All sausage and no sizzle

Scientist sorry for posting chorizo pic, telling readers it’s a star

Prominent French physicist Etienne Klein’s attempt at humor did not go down well with his social media followers, forcing him to publicly apologize for the deceptive post

A picture of a chorizo sausage published by French professor Etienne Klein, who told followers it was an image of a star. (courtesy)
A picture of a chorizo sausage published by French professor Etienne Klein, who told followers it was an image of a star. (courtesy)

A French scientist has apologized after fooling social media users into thinking he had published the latest image from the powerful James Webb space telescope.

The new telescope received global attention last month after NASA published some of the most high-resolution photos in space history.

Capitalizing on the fanfare surrounding the telescope, French physicist Etienne Klein posted a photo of a fiery round red shape, claiming it was a detailed photo of the star Proxima Centauri.

Klein, the director of research at France’s Atomic Energy Commission (CEA) and a radio show producer, captioned the image saying “Picture of Proxima Centauri, the nearest star to the Sun, located 4.2 light years away from us. It was taken by the James Webb Space Telescope. This level of detail… A new world is unveiled every day.”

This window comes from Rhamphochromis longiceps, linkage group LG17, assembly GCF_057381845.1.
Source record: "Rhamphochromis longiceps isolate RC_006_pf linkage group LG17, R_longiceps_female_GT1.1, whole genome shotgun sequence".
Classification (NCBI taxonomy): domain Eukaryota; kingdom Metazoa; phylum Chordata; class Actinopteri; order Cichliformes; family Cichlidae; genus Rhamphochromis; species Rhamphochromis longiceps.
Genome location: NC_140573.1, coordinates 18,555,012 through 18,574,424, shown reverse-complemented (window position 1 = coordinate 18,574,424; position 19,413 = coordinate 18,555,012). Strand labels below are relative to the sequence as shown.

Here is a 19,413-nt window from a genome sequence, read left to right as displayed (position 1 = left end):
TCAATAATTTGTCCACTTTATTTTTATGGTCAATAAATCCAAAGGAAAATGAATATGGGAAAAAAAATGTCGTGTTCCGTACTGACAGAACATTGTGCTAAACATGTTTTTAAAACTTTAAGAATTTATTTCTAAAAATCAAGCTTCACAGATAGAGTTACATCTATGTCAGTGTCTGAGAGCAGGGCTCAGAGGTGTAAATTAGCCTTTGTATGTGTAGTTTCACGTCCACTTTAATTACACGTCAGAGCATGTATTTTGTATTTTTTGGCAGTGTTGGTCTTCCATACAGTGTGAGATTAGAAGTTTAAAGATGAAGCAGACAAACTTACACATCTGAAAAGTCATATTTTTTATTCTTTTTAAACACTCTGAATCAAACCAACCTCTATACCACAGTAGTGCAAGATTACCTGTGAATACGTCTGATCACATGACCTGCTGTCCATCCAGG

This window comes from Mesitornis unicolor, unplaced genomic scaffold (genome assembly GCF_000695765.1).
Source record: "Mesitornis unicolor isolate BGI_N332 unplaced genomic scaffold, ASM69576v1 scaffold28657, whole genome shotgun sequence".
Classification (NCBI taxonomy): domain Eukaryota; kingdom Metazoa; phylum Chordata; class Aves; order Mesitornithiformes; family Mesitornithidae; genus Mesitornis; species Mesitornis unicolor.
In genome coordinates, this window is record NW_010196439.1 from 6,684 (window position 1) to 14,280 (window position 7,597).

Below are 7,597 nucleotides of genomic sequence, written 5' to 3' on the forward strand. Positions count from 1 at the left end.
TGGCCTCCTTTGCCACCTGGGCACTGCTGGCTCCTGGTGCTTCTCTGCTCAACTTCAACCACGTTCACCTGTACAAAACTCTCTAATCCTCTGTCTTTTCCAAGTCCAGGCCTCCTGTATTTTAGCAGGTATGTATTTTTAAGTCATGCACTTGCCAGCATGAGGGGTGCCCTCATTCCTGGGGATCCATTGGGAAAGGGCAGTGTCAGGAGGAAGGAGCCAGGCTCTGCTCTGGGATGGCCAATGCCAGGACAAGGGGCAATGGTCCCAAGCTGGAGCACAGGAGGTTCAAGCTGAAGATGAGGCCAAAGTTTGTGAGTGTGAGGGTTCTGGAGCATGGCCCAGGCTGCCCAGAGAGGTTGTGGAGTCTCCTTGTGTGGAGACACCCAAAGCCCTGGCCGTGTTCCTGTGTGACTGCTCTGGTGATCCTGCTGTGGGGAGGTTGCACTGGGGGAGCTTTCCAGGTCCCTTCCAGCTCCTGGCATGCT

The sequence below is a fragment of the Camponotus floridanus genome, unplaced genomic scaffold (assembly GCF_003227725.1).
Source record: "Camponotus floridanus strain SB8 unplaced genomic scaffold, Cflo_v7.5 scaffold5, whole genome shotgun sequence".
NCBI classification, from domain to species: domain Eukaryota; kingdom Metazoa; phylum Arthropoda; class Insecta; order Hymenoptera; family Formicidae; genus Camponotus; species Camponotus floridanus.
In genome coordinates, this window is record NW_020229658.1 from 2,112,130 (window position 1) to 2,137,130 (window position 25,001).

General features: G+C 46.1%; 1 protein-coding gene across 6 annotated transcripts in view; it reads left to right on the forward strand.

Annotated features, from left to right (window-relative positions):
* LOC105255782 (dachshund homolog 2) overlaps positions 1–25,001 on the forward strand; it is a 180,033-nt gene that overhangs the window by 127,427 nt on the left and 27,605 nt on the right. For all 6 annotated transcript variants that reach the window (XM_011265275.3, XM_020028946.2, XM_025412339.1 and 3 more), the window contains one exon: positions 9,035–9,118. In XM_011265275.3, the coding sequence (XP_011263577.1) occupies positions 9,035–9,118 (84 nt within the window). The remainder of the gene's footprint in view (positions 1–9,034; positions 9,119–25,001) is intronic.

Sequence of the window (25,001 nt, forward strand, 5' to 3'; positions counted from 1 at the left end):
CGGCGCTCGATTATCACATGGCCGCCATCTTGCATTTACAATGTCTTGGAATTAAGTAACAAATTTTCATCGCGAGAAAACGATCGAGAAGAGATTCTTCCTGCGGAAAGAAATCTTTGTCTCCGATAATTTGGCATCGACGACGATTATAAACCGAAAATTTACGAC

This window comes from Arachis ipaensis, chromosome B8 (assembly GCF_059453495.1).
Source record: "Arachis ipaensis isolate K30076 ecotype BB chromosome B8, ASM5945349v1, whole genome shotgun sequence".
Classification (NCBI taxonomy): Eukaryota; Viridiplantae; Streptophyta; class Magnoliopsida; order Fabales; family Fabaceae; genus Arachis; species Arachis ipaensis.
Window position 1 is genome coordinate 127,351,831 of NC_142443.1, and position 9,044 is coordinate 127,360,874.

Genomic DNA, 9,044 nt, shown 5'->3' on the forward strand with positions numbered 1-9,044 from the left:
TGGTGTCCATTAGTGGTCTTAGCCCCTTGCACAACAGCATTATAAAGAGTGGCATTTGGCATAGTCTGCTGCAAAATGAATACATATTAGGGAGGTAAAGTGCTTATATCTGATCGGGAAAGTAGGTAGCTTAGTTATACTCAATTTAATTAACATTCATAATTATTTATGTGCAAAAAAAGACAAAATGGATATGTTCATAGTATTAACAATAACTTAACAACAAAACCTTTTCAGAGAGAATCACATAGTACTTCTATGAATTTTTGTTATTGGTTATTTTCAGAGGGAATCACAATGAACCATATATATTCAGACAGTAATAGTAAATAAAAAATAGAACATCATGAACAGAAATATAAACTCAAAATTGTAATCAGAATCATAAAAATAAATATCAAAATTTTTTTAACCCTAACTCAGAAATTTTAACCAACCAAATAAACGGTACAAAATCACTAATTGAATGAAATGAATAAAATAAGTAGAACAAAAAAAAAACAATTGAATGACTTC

Given that Klein boasts almost 100,000 Twitter followers, the striking image of the supposed star gathered rapid attention on social media platforms.

However, in a series of later tweets, Klein told users that the image was in fact a hoax, and that the red circular shape was a slice of Spanish chorizo sausage.

“Well, when it’s cocktail hour, cognitive bias seems to find plenty to enjoy… beware of it. According to contemporary cosmology, no object belonging to Spanish charcuterie exists anywhere but on Earth,” Klein tweeted.

Klein seemed to be attempting to teach his followers a lesson — “to be wary of arguments from people in positions of authority as well as the spontaneous eloquence of certain images,” he said.

However, given the climate of misinformation littering social media platforms, users were left unamused, with many criticizing him.

In an attempt at damage control, Klein told his followers: “I come to present my apologies to those who may have been shocked by my prank, which had nothing original about it…[it was] a scientist’s joke.”

In an attempt to win back the trust of his social media followers, Klein proceeded to post the actual James Webb telescope image of the so-called Cartwheel Galaxy, released by NASA in July.

A large pink, speckled galaxy resembling a wheel with a small, inner oval, with dusty blue in between on the right, with two smaller spiral galaxies about the same size to the left against a black background. (NASA, ESA, CSA, STScI)

Located around 500 million light-years from Earth in the constellation Sculptor, the Cartwheel gained its shape during a spectacular head-on collision between two galaxies.

The impact sent two rings expanding from the galaxy’s center, “like ripples in a pond after a stone is tossed into it,” NASA and the ESA said in a joint statement.

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